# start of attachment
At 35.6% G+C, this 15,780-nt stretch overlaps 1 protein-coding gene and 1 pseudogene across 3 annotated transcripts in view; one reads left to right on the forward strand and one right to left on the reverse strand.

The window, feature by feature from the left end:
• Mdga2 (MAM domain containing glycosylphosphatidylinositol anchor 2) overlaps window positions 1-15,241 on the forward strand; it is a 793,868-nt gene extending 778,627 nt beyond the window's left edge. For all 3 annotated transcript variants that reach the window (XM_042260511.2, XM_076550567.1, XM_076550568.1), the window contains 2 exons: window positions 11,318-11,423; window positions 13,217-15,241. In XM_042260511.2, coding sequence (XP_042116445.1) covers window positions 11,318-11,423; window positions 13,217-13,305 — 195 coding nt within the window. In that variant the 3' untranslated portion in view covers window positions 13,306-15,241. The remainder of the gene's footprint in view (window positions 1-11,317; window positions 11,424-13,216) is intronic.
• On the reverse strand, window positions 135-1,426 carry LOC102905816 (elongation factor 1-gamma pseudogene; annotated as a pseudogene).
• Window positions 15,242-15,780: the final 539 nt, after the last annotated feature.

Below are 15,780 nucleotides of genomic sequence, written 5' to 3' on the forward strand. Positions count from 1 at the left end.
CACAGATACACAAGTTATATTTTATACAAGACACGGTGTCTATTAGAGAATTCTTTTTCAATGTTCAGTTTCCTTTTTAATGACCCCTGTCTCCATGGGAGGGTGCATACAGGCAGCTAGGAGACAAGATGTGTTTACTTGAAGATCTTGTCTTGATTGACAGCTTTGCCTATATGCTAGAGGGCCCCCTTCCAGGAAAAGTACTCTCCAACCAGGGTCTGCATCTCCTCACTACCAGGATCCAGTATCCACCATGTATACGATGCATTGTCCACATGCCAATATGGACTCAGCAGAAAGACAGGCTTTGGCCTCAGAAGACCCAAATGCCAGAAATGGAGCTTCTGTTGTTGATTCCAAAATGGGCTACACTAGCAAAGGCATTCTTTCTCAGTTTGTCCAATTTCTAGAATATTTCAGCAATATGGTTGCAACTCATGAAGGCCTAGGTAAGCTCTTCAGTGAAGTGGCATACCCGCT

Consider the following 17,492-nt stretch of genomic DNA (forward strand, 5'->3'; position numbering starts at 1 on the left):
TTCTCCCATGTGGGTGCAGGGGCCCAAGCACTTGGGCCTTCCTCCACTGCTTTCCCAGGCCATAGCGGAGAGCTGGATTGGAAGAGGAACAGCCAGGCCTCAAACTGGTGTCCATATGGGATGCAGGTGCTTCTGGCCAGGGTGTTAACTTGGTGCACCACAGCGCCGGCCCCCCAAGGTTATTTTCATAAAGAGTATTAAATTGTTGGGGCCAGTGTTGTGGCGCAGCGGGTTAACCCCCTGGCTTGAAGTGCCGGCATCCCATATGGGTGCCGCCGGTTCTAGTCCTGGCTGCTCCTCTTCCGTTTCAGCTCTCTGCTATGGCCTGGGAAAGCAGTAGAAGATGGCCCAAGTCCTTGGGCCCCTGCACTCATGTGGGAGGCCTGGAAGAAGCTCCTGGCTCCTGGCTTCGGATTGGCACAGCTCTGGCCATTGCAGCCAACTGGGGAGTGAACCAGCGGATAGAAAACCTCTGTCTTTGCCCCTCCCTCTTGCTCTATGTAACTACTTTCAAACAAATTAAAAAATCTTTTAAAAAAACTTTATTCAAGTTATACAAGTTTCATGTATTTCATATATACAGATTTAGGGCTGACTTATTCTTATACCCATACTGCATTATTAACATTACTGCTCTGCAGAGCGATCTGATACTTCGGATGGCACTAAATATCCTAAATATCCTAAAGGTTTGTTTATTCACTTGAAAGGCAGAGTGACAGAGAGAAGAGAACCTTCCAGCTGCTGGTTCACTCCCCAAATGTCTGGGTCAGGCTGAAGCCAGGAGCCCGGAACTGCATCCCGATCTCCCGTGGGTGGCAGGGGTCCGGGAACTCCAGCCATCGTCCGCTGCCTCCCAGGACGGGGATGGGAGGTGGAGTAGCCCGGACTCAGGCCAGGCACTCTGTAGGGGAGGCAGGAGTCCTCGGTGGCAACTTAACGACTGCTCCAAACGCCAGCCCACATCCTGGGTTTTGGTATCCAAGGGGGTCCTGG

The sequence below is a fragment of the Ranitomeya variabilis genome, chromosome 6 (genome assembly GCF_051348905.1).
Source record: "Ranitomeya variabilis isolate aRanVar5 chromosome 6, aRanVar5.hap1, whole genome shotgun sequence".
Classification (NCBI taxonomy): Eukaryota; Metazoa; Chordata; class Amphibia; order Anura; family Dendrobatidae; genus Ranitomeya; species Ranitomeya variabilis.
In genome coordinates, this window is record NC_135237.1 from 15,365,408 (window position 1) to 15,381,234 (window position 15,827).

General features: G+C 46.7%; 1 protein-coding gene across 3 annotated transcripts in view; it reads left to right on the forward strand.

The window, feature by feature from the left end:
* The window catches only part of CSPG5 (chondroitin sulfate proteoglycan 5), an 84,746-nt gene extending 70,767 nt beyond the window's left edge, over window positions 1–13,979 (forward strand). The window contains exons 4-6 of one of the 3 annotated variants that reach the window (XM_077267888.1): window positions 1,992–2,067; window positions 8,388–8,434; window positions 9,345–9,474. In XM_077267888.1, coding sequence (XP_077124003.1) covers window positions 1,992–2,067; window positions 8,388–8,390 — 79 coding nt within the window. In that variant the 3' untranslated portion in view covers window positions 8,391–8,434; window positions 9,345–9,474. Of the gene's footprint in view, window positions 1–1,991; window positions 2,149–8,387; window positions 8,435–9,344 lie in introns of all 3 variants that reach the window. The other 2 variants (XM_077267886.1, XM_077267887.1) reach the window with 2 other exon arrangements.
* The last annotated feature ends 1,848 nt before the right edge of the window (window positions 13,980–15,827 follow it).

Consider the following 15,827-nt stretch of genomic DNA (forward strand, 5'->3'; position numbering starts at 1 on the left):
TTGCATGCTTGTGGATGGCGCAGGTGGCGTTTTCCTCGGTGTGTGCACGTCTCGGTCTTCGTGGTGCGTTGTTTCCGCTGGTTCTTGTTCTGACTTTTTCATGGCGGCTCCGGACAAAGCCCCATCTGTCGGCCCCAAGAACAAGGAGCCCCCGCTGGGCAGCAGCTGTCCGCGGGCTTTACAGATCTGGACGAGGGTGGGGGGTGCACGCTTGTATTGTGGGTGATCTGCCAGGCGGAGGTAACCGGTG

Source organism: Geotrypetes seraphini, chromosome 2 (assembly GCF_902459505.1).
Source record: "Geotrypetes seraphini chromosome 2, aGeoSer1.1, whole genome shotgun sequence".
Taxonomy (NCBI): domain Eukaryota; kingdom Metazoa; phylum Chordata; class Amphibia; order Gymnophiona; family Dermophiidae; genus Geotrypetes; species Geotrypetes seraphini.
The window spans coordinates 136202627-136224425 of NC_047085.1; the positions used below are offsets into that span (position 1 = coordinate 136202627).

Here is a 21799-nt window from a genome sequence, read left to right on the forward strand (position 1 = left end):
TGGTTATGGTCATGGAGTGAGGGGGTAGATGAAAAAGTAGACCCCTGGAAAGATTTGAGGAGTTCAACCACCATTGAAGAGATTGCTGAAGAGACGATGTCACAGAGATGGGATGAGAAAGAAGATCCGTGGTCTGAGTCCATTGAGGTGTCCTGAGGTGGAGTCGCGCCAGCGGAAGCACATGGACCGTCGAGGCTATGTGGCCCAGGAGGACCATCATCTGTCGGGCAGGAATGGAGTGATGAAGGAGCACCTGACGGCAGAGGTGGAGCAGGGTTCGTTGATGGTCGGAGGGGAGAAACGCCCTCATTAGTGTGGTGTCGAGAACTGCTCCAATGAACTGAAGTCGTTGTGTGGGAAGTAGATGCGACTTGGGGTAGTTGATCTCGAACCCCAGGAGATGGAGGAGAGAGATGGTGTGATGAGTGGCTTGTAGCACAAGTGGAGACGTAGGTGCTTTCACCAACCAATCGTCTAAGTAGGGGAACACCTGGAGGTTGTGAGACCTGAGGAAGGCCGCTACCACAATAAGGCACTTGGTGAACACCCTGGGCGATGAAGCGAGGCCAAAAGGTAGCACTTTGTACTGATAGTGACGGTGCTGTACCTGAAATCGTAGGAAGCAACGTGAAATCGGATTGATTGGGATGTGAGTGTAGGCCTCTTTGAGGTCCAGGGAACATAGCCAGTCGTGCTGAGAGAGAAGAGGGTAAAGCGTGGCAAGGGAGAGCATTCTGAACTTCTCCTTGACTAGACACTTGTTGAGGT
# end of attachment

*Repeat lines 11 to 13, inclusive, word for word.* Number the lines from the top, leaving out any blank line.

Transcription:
Source record: "Ranitomeya variabilis isolate aRanVar5 chromosome 6, aRanVar5.hap1, whole genome shotgun sequence".
Classification (NCBI taxonomy): Eukaryota; Metazoa; Chordata; class Amphibia; order Anura; family Dendrobatidae; genus Ranitomeya; species Ranitomeya variabilis.
In genome coordinates, this window is record NC_135237.1 from 15,365,408 (window position 1) to 15,381,234 (window position 15,827).